Within the last month three different mothers have shared harmful encounters they have had with teachers and school staff. These incidences are examples of how some educators feel and act as though they know what is best for children, even more so than their parents and in one case a student’s physician. As an educator, I know that the actions educators take are vastly well intentioned even when misdirected. I share these examples and tell you that I, as a teacher and administrator, have witnessed years of the same behavior-educators stepping in as parents, as opposed to engaging them as lead partners in their child’s educational experience.
For some reason, as opposed to engaging parents as lead partners about concerns or observations, educators leap into action and overstep the educator boundary and step into the parent realm. These three incidents happened to Latino children. Two in schools where the majority of students receive free/reduced lunch, and the majority are English Learners. One of these incidents happened on the other side of the Country in Massachusetts, and the other two in San Diego County. One of these schools sits minutes away from the US and Mexico International border and I worked there as a school administrator.
Because I am educator, many of my friends who are parents will turn to me when they have questions or need guidance. Recently, I received a text message from a friend that I’ve known for almost 30 years. She sent me this screenshot of a text received from her son’s teacher.
My friend was angry and in despair. She told me, “I know my sons not an angel but who is she to tell me how to discipline my son? Who is she to assume that my son does not have consequences? I’ll be damned if some lady is going to tell me my son needs a psychologist.”
My friend wanted to talk through her response and was clear that she did not want to come across as a mother in denial. Very fortunately, the principal of the school responded as I would hope any principal who cares about students and staff would. She acknowledged how the message could be perceived as inappropriate and assured my friend that she was working with the teacher on, “…establishing a classroom climate that is positive for all.”
About a week and a half after this incident I heard one of my colleagues, Maria, who was very upset talking on the phone. She was on the phone with her daughter’s second grade teacher who stated that Tiffany did not have on the appropriate school uniform. She informed Maria that the only way Tiffany would be allowed to participate in picture day would be if the school provided her with a loaner shirt. There was no way Maria was going to allow the school to dress her child. She was upset and confused because when she dropped Tiffany off that morning the teacher commented on how adorable she looked. There were no comments made about her outfit being out of compliance with the uniform policy. Maria hung up, spoke to me and asked me for support. I spoke with the teacher and informed her that unless she could show me California Education Code, the law that governs education in our State, that stated that she had the right to deny Tiffany from participating in picture day due to uniform (a policy for which her parent’s could sign an opt out waiver), then she would be allowing her to take pictures, as her mother sent her. The teacher ultimately backed down and Tiffany was able to participate.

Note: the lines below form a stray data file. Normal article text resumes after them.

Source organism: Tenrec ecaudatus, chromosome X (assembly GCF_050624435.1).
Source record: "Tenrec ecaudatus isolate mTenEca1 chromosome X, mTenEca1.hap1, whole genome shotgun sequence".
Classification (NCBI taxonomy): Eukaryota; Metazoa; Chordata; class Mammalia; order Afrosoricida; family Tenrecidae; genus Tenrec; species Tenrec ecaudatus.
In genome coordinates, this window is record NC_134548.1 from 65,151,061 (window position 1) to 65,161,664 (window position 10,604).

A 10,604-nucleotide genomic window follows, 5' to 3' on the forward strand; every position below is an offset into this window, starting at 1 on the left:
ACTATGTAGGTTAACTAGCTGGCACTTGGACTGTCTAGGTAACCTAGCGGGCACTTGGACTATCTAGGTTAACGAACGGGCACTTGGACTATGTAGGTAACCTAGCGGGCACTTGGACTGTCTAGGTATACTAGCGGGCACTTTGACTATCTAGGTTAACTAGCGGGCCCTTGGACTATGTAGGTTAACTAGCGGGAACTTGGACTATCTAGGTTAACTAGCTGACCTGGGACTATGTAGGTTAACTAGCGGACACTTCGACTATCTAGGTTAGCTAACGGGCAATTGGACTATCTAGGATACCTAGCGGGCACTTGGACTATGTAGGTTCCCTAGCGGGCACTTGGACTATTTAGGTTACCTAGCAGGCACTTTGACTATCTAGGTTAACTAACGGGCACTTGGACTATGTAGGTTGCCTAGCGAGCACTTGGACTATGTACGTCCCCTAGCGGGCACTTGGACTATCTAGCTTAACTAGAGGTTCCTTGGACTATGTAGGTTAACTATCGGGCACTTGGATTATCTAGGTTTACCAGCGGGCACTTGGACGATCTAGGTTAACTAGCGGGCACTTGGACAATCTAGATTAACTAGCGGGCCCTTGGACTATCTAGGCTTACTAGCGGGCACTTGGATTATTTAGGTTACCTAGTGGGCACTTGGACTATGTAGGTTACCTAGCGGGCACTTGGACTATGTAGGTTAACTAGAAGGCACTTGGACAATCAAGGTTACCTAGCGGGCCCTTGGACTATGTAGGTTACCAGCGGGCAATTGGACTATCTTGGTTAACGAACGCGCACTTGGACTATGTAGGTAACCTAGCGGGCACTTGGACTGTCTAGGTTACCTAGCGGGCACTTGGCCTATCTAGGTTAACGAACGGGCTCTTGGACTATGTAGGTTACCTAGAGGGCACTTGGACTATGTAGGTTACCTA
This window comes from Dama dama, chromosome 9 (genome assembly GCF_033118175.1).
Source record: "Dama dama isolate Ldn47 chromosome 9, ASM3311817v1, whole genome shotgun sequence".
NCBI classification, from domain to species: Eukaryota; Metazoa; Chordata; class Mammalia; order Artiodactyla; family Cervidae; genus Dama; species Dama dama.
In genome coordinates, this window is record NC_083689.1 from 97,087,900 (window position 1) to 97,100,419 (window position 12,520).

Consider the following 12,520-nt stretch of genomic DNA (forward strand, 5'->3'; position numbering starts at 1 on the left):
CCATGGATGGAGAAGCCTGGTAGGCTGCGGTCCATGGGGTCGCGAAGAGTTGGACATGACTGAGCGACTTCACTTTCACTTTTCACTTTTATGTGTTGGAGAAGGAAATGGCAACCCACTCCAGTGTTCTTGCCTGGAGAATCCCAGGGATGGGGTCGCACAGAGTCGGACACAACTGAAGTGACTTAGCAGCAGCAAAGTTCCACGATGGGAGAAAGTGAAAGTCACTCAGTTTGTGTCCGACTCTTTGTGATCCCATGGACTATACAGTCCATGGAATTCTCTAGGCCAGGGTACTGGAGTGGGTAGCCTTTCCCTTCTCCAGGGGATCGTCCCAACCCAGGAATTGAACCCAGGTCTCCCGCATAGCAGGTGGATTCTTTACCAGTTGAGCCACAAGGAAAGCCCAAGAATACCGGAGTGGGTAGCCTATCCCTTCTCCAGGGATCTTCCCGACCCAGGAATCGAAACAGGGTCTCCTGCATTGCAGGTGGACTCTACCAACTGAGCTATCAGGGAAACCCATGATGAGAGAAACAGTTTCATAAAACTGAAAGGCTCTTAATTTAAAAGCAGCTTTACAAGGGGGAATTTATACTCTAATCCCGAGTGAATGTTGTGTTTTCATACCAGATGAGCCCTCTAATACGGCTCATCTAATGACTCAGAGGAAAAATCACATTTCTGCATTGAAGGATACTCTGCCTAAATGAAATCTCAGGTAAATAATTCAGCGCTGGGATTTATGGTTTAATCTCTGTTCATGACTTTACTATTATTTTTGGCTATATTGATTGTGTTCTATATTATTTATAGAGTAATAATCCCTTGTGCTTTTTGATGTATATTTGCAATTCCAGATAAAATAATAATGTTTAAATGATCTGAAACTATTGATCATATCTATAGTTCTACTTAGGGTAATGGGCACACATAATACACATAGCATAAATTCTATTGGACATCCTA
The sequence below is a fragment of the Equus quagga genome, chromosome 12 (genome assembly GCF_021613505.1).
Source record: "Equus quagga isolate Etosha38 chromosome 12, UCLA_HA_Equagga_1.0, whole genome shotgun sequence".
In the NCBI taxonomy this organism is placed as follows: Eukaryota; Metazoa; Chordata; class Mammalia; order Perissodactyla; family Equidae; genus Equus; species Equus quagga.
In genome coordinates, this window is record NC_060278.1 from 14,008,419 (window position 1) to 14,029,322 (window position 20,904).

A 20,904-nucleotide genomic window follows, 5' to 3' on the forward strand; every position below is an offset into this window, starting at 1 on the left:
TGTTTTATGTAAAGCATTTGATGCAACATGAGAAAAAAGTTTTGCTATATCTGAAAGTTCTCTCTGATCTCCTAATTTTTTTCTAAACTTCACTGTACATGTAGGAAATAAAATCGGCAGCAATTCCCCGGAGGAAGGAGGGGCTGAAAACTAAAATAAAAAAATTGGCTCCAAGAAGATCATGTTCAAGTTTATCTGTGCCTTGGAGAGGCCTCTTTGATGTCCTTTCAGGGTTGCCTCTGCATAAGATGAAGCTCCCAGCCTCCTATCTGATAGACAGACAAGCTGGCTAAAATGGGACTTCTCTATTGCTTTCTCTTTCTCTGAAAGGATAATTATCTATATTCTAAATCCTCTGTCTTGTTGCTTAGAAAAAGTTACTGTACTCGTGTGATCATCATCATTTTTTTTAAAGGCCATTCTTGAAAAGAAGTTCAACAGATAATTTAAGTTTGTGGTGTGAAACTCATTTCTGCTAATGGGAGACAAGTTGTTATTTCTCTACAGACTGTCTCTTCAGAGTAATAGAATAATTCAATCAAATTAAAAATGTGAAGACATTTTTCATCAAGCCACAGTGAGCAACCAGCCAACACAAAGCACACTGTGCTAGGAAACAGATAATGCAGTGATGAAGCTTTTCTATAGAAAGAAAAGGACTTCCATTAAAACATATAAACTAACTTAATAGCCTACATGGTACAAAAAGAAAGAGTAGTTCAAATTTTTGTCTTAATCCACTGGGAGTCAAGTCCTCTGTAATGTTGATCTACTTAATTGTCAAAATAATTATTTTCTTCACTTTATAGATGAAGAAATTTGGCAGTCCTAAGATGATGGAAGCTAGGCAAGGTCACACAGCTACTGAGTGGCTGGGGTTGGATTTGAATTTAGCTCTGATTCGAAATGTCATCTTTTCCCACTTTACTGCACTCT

The first week of October I was at a conference in Montgomery, Alabama with Keri Rodrigues, an amazing parent advocate from Massachusetts. Our last day together, she was unable to be fully present because she was fielding calls from her 5th grade son’s elementary school over 1200 miles away. Keri’s son has an IEP and has been diagnosed with Attention Deficit Hyperactivity Disorder. Within the first two hours of the school day he had already run from school campus twice. Three different times throughout the afternoon the school staff called to have Keri talk to her son on the phone. While she was stressed and worried she was able to calmly redirect him and coordinate with the school staff. Then, as we ate lunch, she took a call from the school nurse. Her son’s physician has ordered two different medications be administered during the school day. The school nurse decided that since one of the medications was taken a bit later than normal, that the second medication would not be administered. At all. Keri was beyond angry and questioned why the nurse called to inform her that she did not administer the medication, as opposed to calling her to discuss her concerns and make a collaborative decision about her son’s health. The nurse became defensive and claimed that she had the right to make this medical decision. There was no apology. There was no attempt to take responsibility for putting a child’s health at risk. There were no attempts to work with Keri before this nurse made a decision.
Why is it that some educators feel so powerful in their role that they believe they have the right to tell parents what to do? Or that they can make health decisions for another person’s child? I understand how demanding the role of teachers and other educators is in classrooms and schools. But we made the choice to accept this role with all its blessings and challenges. Our classrooms, schools, and educational systems are better and stronger when we fully engage with each parent as a lead partner.
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